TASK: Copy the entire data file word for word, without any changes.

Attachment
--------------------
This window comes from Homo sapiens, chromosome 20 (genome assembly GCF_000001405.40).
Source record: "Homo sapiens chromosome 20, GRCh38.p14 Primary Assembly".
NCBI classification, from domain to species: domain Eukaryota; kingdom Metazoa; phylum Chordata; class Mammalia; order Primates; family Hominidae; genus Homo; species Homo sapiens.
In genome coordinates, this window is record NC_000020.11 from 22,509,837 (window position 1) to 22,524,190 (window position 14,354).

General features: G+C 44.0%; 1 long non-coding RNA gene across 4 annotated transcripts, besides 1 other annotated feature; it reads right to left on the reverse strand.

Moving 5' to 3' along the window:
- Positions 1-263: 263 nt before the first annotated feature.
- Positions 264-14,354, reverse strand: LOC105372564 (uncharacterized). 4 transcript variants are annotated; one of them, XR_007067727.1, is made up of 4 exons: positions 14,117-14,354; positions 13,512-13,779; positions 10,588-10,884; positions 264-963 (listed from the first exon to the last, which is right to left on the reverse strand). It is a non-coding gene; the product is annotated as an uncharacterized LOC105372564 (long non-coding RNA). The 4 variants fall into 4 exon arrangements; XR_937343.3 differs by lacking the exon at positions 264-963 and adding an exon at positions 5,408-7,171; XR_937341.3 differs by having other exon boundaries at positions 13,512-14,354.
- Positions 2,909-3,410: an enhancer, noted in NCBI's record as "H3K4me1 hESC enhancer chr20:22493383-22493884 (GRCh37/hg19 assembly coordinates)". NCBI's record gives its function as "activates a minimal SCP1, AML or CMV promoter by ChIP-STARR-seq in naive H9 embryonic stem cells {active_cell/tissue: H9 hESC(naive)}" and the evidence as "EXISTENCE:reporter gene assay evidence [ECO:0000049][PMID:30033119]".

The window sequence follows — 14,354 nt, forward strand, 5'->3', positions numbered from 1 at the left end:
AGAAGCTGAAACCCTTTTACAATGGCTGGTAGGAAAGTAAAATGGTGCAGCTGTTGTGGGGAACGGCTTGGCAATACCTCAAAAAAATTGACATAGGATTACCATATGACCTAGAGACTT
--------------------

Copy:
This window comes from Homo sapiens, chromosome 20 (genome assembly GCF_000001405.40).
Source record: "Homo sapiens chromosome 20, GRCh38.p14 Primary Assembly".
NCBI classification, from domain to species: domain Eukaryota; kingdom Metazoa; phylum Chordata; class Mammalia; order Primates; family Hominidae; genus Homo; species Homo sapiens.
In genome coordinates, this window is record NC_000020.11 from 22,509,837 (window position 1) to 22,524,190 (window position 14,354).

General features: G+C 44.0%; 1 long non-coding RNA gene across 4 annotated transcripts, besides 1 other annotated feature; it reads right to left on the reverse strand.

Moving 5' to 3' along the window:
- Positions 1-263: 263 nt before the first annotated feature.
- Positions 264-14,354, reverse strand: LOC105372564 (uncharacterized). 4 transcript variants are annotated; one of them, XR_007067727.1, is made up of 4 exons: positions 14,117-14,354; positions 13,512-13,779; positions 10,588-10,884; positions 264-963 (listed from the first exon to the last, which is right to left on the reverse strand). It is a non-coding gene; the product is annotated as an uncharacterized LOC105372564 (long non-coding RNA). The 4 variants fall into 4 exon arrangements; XR_937343.3 differs by lacking the exon at positions 264-963 and adding an exon at positions 5,408-7,171; XR_937341.3 differs by having other exon boundaries at positions 13,512-14,354.
- Positions 2,909-3,410: an enhancer, noted in NCBI's record as "H3K4me1 hESC enhancer chr20:22493383-22493884 (GRCh37/hg19 assembly coordinates)". NCBI's record gives its function as "activates a minimal SCP1, AML or CMV promoter by ChIP-STARR-seq in naive H9 embryonic stem cells {active_cell/tissue: H9 hESC(naive)}" and the evidence as "EXISTENCE:reporter gene assay evidence [ECO:0000049][PMID:30033119]".

The window sequence follows — 14,354 nt, forward strand, 5'->3', positions numbered from 1 at the left end:
AGAAGCTGAAACCCTTTTACAATGGCTGGTAGGAAAGTAAAATGGTGCAGCTGTTGTGGGGAACGGCTTGGCAATACCTCAAAAAAATTGACATAGGATTACCATATGACCTAGAGACTT